UOP prohibitions are programmed into a DVD at the authoring house where it's put together. UOPS are User OPerations, such as PAUSE, CHAPTER SKIP, AUDIO/SUBTITLE SURF etc, that correspond to buttons on your remote control. For any piece of video material on a DVD, the authoring house (at the request of the studio) allows (permits) or prohibits the user from pressing each of these of these buttons. UOP prohibitions are typically used for things like copyright screens and trailers (to make them unskippable); on menu pages (to prevent you from pausing, rewinding or fast-forwarding them); and sometimes during playback of the film (to prevent you from surfing audio streams or subtitles).
A lot of DVDs made solely for the French market use UOP prohibitions to stop you changing audio streams or subtitles during playback. So you can either watch the movie in French without subtitles, or in its original language with subtitles. It's a bit of a dog-in-the-manger attitude that stops fluent English (or other language) speakers from enjoying films without dubbing or subtitles.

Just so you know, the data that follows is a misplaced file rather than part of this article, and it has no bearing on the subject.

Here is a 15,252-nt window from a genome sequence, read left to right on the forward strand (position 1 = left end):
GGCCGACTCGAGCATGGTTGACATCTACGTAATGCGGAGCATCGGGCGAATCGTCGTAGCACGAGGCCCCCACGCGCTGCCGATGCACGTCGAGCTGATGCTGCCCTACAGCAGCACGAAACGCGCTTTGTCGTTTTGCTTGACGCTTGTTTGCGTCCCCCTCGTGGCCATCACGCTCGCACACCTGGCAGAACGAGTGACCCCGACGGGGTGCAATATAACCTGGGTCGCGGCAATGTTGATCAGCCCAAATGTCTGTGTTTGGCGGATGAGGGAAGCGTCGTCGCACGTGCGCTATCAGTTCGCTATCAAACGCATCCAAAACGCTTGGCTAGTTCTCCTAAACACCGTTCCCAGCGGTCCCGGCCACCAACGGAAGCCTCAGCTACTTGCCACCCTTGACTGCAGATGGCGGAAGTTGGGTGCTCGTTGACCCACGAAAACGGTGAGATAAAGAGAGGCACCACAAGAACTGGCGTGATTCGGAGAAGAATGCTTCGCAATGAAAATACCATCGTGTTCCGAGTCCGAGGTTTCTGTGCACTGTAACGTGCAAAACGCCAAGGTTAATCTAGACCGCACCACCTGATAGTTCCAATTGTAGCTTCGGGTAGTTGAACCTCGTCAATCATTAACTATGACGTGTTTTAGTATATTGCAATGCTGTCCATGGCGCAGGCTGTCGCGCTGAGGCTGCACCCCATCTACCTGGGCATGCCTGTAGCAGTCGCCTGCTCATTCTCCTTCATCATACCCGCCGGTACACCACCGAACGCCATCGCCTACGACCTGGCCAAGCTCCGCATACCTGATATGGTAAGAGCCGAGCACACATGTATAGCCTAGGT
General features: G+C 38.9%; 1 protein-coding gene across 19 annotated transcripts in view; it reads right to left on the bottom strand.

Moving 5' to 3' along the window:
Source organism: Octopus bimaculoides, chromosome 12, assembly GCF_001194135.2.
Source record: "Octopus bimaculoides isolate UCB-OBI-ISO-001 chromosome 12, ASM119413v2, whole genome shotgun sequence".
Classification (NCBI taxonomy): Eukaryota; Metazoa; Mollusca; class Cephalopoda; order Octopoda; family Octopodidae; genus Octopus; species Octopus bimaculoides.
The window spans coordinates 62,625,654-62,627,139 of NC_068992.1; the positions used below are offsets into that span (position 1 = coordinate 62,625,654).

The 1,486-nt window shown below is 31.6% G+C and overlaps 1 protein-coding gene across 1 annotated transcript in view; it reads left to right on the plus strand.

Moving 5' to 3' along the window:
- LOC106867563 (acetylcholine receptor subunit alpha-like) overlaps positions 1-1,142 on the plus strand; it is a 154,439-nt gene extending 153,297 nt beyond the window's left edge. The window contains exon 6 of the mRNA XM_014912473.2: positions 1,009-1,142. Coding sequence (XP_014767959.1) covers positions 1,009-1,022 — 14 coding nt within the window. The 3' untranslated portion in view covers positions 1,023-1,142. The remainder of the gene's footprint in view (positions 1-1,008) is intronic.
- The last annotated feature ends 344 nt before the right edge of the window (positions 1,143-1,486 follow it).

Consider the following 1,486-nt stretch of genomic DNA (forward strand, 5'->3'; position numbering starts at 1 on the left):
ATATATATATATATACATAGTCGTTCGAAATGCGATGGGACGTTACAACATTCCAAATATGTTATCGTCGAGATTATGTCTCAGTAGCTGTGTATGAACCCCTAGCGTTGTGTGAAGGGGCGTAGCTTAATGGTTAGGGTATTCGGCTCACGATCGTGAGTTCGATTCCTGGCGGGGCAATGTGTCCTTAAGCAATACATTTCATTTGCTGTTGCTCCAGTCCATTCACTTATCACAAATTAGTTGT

Only a few set-top players can bypass UOP prohibitions (and it usually requires replacing your firmware with a "hacked" version). It's pretty easy to do on a PC software player using "region code" defeat software. Or as you suggested, ripping and reburning a DVD with a "Bypass P-UOPs" setting or suchlike would enable any player to surf to the "subtitles OFF" state during playback. Some ripping software is likely to be able to do this with only very minimal loss of quality.
UOPs have nothing to do with the reason that the image appears "stretched" on your monitor. All anamorphic DVDs store the image in this stretched way, and the DVD player will usually unstretch it and display it correctly. It seems your player isn't able to convert from PAL to NTSC and unstretch it at the same time.
The "vertical squeeze" trick described in Jaime's link is a clumsy but effective way to bypass the problem, but there are more convenient ways around it. Many 4x3 TV sets of less than about 7 years old have a 16x9 or "widescreen" button on the remote or in the menu - just press it and it'll unstretch the image for you. Otherwise you could play the DVDs on your computer; make sure your next DVD player can handle PAL anamorphic conversion, like the ones TheMcGuffin recommends; or buy yourself a shiny new 16x9 TV...
(if you need more tips, tricks or hacks for DVD players, www.videohelp.com
is a good place to start)